So in terms of sequential for gross margin, I think you're going to see more growth in the second half of the year than the first half of the year. Just if you take a step back, if you look at it historically, Q2 is we have lower gross margin with higher trade spend in the quarter to support New Year, New You. Additionally, we put a little more of the trade spend in Q1 of this year to really jump start the business, as I mentioned. So you're going to see gross margin improve in Q1 versus Q1 last year, should be about the same as Q4. So with Q1, it will be about the same as Q4 in terms of gross margin. And then you see pretty significant gross margin expansion in Q3 and Q4 this year. So a lot of that, as I say, back half loaded.
As it relates to trade, we're up -- I mean, we're not drastically up in spend overall. We're just really trying to make sure that we support the brand in the marketplace as we get through the revitalization. So little bit of an increase there. And effectively, what we did was we typically do promotional plans with our retailers in September and in January to support the resets as well as the New Year New You, we have added some more spending in October and in February this year to support the brand a little bit more and get better growth on those time frames. So I don't if I answered your question or not, but that's direction we're doing.
Ladies and gentlemen, our final question this morning comes from the line of Stephen Powers with Deutsche Bank.
Stephen Robert R. Powers
I guess just listening to the Atkins conversation throughout the call. I think it comes across as you've got a pretty clear view of what the deficiencies have been and a pretty clear vision of needs to be done. I guess the question I'm left with, is there anything, Geoff, as you've gone through the review of that brand that you -- are there open questions that you still have? Are there things that you still don't know that you'd like to know to have just even a higher degree of confidence on the overall revitalization.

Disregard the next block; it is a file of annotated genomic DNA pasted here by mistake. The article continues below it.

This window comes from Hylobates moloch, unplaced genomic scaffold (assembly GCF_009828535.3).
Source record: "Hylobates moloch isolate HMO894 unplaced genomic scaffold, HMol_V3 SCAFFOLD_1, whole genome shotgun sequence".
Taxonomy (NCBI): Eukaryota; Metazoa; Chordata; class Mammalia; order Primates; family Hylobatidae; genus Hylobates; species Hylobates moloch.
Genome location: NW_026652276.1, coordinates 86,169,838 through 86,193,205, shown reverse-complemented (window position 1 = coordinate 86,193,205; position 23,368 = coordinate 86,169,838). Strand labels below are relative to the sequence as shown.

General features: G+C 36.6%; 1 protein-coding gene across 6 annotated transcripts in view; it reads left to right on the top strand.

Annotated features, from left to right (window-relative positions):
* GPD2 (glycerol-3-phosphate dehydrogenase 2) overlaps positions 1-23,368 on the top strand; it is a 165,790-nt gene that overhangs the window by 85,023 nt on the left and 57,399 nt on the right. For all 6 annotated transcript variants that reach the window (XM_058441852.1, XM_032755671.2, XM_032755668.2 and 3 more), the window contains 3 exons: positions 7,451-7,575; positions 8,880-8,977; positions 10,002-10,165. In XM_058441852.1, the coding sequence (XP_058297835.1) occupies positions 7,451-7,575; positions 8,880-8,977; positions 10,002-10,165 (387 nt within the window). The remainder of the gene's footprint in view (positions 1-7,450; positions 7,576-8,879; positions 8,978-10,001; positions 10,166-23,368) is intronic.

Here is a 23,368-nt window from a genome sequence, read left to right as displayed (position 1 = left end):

Geoff E. Tanner
That's a fair question. I mean, no, I have a lot of confidence in the plan that we've developed, which is based on what was very comprehensive research on the business, talking to consumers, advanced analytics, et cetera. So there's a tremendous amount of confidence we have in the plan. We know that the opportunities in front of us are to, in the near term, accelerate our innovation to market but ensure we build a multiyear pipeline. We've identified opportunities to upgrade the product and hopefully deliver superior shelf life. We're focused in on specific customers. We've talked a lot about the club channel, which is an opportunity, that fix is already shipping to market. We've talked about doubling down on e-commerce. And then a little more long term, how do we modernize the brand how do we enhance the brand experience.
You've seen us go out initially with new advertising supported by expanded reach. We've got a packaging refresh coming, which I'm sure you'll understand takes a little longer. The series of initiatives we have will come to market sequentially over the next 12 to 18 months. And then we also have the weight management drug which our research strongly shows this is a tailwind for the business. But that's in the early innings. So as we think about Atkins, we have a goal to stabilize the brand and then by the back half of our fiscal, you'll start to see improvement.
And then underpinning it all, I put a new leadership team in place. to drive enhanced accountability and execution. So I have a tremendous amount of confidence and then it's all wrapped up in the opportunity. This brand is so sharply positioned against a need that is only growing and it's our job to ensure we can deliver its full potential. So a lot of confidence.
Stephen Robert R. Powers
Thank you so much. I know we have gone an hour, so I will leave it there.
Geoff E. Tanner
I just want to thank everyone for the participating on today's call. We look forward to updating you on our first quarter results in January. So I hope everybody has a good day.
Shaun P. Mara
Thank you. This concludes today's conference call. You may disconnect your lines at this time. Thank you for your participation.